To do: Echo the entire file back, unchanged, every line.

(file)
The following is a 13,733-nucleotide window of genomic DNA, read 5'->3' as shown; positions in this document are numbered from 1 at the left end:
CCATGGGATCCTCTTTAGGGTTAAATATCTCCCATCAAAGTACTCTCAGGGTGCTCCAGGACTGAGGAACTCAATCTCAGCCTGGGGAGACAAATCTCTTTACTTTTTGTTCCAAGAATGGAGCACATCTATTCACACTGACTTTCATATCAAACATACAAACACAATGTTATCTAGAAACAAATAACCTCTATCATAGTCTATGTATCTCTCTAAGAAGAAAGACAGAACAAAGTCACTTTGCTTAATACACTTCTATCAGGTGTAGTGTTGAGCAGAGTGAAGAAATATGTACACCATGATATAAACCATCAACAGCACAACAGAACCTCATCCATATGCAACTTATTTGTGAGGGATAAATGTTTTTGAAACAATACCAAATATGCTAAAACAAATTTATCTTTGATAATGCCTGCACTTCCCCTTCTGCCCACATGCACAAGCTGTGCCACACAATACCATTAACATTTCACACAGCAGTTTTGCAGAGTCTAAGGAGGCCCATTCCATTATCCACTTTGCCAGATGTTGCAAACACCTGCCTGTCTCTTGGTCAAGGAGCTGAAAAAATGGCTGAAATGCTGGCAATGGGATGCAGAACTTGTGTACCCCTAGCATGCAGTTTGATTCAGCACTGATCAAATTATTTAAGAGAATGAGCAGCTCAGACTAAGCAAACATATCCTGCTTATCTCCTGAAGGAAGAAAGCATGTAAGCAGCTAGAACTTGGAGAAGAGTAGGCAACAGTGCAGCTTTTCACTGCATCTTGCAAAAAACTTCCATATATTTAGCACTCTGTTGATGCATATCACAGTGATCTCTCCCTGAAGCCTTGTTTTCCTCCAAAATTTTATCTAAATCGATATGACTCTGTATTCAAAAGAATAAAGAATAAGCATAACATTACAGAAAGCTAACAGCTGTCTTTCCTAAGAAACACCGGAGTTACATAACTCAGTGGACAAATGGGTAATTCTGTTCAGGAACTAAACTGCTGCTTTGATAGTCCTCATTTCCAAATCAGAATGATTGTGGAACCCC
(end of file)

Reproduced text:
The following is a 13,733-nucleotide window of genomic DNA, read 5'->3' as shown; positions in this document are numbered from 1 at the left end:
CCATGGGATCCTCTTTAGGGTTAAATATCTCCCATCAAAGTACTCTCAGGGTGCTCCAGGACTGAGGAACTCAATCTCAGCCTGGGGAGACAAATCTCTTTACTTTTTGTTCCAAGAATGGAGCACATCTATTCACACTGACTTTCATATCAAACATACAAACACAATGTTATCTAGAAACAAATAACCTCTATCATAGTCTATGTATCTCTCTAAGAAGAAAGACAGAACAAAGTCACTTTGCTTAATACACTTCTATCAGGTGTAGTGTTGAGCAGAGTGAAGAAATATGTACACCATGATATAAACCATCAACAGCACAACAGAACCTCATCCATATGCAACTTATTTGTGAGGGATAAATGTTTTTGAAACAATACCAAATATGCTAAAACAAATTTATCTTTGATAATGCCTGCACTTCCCCTTCTGCCCACATGCACAAGCTGTGCCACACAATACCATTAACATTTCACACAGCAGTTTTGCAGAGTCTAAGGAGGCCCATTCCATTATCCACTTTGCCAGATGTTGCAAACACCTGCCTGTCTCTTGGTCAAGGAGCTGAAAAAATGGCTGAAATGCTGGCAATGGGATGCAGAACTTGTGTACCCCTAGCATGCAGTTTGATTCAGCACTGATCAAATTATTTAAGAGAATGAGCAGCTCAGACTAAGCAAACATATCCTGCTTATCTCCTGAAGGAAGAAAGCATGTAAGCAGCTAGAACTTGGAGAAGAGTAGGCAACAGTGCAGCTTTTCACTGCATCTTGCAAAAAACTTCCATATATTTAGCACTCTGTTGATGCATATCACAGTGATCTCTCCCTGAAGCCTTGTTTTCCTCCAAAATTTTATCTAAATCGATATGACTCTGTATTCAAAAGAATAAAGAATAAGCATAACATTACAGAAAGCTAACAGCTGTCTTTCCTAAGAAACACCGGAGTTACATAACTCAGTGGACAAATGGGTAATTCTGTTCAGGAACTAAACTGCTGCTTTGATAGTCCTCATTTCCAAATCAGAATGATTGTGGAACCCC